I still need to add a lovely Jinny Beyer pale grey - similar in value to the corner blocks of the sashing, as a border and eventually also bind it in that. Then it's on to the sandwiching and some hand quilting. It's winter here in the Southern hemisphere, so great weather for having a quilt over your lap and doing some relaxing, soothing hand quilting. It's been a while since I've done some of that and realised I'd missed it a little. Sure I'd been more productive with the free-motion quilting, but there's a time for hand quilting too. 
I tried a close up of the fabric that is on the sashing and in 2 of the blocks, but not sure that the wording on it came out too clearly. The phrase I like best is: 'It takes a long time to grow an old friend'. Since I have known my friend for around 30 years it seems appropriate. There is also a bit of tongue in cheek about the 'old' as we joke about how she is the youngest in our group of friends and is still only 30.

The blocks came together quite quickly and easily and the quilter's muslin will leave lots of space for people to sign to make her birthday memorable. 

Until next time,
I'm linking up with

Saturday 14 June 2014

HI there,

A good way to end the week, handing over a finished scrap quilt to my friend who works at our local hospice. 'Squared away' is the third quilt I've passed to her. She nurses at the hospice and she tells me she enjoys seeing the splashes of colour on the end of the bed and knowing I made it - how nice is that?
I enjoy using up scraps and it helps me explore new things, like being random rather than so regulated and more free-motion quilting too. So I think it's a win win all round as I find a home for another quilt.
Now, on to my pile of 3 flimsies ready for quilting, just some wadding to add and then the sandwiching (is that really a word?)
Maybe I'll get another one crossed off the list next week so I can start yet another project!
Until next time,

I'm linking up to Confessions of a Fabric Addict

Wednesday 11 June 2014

Half Century

Hi there,

This is the first time I've put instructions (and photos) for a block and it's quite basic. However, I have occasionally stumbled on such posts and found them helpful, so I hope someone might find it useful.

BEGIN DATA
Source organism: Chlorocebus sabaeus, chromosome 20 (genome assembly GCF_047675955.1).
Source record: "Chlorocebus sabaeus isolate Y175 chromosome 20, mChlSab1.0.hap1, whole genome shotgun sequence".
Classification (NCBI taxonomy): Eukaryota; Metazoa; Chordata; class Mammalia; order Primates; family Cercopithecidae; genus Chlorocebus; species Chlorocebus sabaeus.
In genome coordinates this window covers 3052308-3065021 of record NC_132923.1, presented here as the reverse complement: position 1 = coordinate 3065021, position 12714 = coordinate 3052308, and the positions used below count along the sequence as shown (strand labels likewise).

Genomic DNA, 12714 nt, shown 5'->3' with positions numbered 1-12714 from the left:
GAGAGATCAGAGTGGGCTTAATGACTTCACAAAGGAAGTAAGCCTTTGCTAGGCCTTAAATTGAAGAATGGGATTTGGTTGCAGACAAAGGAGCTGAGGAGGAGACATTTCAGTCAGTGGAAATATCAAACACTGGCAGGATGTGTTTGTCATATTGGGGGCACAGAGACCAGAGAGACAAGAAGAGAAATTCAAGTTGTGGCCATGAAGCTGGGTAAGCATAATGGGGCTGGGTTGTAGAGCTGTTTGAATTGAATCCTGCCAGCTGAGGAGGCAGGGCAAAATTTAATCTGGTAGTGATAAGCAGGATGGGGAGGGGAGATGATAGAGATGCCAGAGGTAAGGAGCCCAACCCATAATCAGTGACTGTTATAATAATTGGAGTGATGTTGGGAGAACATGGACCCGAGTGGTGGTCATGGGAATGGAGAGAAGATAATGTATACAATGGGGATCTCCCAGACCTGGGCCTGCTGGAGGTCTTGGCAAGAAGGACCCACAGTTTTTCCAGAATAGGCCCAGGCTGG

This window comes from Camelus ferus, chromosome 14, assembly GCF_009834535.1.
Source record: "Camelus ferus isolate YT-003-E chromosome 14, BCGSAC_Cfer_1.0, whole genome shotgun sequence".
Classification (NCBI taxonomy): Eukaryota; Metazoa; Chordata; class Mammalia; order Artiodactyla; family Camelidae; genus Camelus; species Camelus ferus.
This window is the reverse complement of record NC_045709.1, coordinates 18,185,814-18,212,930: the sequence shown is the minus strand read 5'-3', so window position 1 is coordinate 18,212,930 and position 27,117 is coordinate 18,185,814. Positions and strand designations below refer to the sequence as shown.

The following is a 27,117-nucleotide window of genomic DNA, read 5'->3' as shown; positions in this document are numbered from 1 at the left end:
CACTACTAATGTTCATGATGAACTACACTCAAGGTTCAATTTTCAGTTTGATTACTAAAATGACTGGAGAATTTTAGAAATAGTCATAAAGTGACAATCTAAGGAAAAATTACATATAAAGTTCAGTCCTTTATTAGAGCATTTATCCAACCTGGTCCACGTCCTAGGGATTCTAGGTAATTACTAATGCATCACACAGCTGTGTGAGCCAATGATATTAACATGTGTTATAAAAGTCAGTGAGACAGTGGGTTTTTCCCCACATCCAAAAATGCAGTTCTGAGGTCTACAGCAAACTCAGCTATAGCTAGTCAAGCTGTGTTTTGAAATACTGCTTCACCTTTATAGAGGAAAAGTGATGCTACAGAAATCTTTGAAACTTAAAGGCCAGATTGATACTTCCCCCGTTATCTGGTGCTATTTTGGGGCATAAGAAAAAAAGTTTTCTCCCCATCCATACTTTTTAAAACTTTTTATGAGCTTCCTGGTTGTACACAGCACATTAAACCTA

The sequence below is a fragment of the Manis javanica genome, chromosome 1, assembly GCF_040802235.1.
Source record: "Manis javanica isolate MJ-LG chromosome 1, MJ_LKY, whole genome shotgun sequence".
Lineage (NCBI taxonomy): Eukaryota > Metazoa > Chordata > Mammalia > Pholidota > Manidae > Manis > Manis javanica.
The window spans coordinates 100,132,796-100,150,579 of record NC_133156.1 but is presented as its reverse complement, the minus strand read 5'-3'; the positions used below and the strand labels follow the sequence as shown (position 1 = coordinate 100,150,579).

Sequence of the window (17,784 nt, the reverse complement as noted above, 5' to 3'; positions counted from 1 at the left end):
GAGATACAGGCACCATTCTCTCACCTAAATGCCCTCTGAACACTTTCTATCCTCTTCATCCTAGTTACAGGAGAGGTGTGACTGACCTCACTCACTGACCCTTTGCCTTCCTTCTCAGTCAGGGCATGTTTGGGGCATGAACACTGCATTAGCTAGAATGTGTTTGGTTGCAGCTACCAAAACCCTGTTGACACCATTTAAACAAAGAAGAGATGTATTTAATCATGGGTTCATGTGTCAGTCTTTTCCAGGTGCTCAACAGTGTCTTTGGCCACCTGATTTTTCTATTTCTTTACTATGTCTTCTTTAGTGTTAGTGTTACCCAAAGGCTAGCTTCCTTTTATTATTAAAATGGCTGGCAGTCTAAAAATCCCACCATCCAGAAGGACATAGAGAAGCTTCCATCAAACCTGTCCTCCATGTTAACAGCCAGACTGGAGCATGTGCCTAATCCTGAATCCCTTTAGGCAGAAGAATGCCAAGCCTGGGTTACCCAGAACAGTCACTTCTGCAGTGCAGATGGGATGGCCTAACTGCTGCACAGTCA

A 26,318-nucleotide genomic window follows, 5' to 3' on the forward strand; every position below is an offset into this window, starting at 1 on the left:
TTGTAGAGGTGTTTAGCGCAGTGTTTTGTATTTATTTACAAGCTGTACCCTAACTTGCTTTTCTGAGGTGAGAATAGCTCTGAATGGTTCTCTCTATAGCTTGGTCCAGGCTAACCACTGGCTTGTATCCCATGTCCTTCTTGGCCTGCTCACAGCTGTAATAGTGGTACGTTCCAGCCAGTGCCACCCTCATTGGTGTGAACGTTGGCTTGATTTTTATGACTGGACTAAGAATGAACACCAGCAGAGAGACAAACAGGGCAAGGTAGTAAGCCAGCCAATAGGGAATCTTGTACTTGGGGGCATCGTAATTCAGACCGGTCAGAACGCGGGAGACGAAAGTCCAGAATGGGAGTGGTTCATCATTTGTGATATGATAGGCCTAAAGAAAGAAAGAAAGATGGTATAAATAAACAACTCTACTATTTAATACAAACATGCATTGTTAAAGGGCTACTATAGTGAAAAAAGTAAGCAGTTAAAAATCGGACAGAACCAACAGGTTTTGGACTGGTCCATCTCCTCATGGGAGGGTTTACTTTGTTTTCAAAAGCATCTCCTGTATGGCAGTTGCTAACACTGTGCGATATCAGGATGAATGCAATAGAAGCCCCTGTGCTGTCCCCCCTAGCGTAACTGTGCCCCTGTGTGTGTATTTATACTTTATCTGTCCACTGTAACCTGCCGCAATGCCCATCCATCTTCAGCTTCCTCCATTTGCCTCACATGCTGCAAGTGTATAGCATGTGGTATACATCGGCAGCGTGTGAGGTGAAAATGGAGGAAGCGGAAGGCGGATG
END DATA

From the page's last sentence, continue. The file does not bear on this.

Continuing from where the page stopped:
A friend of mine is turning the big 50 in a few months and I wanted to make her a quilt. But I wasn't sure what pattern or design to use until I saw one on (check it out). It was a table runner and so I set about exploring dimensions for myself. Below is a bit of a tutorial on how mine is going and I will keep things updated as it becomes a flimsy and then I may hand quilt it - depending on how the time goes.
First of all the blocks can be made from fat quarters, plus a neutral background fabric - a quilter's muslin, or calico, homespun, that kind of thing. One fat quarter will be sufficient for 2 blocks.

Firstly cut a 9.5" square from both feature and background fabric. On the background draw diagonal lines from each corner, like so, as well as vertical and horizontal lines at the half way mark:

Sew a 1/4" seam on either side of the diagonal line, then cut along the 2 diagonal lines, as well as the vertical and horizontal ones. This will yield 8 half square triangles - how good is that? They should be 41/4" squares.

Cut 4 rectangles 41/4" of both feature and background fabric, plus one 41/4" square of the feature fabric.
The overall block goes together like a 9 patch, this is two thirds of that 9 patch
 If you press to the 'dark side' (ie the feature fabric) your seams should abut like this: (or you may choose to press open as I do from time to time).
These cute blocks come together so quickly they are quite addictive. And they will leave some great space for a number of friends to sign the quilt for the 50th birthday - a great win in my book!

I'm linking up to Freshly Pieced Modern Quilts

Until next time,

Friday 6 June 2014

Elephants tumbling

Hi there,
I can't believe I had 5 days away from home at our holiday place (still sounds so novel and exciting to be able to call it that) and did NO sewing, not a border added, not a block put together, none at all. We did, however, enjoy some beach walking, some bush walking, reading, gardening (ie weeding) and general relaxing, so I'm definitely not complaining.
I was persuaded to make a small purchase, since the local fabric shop had a sale on - and who can resist a sale? I was restrained though and bought just 4 metres of different prints that will most likely work well for backings as I join them to some leftovers from the front of whatever quilt I'm putting together.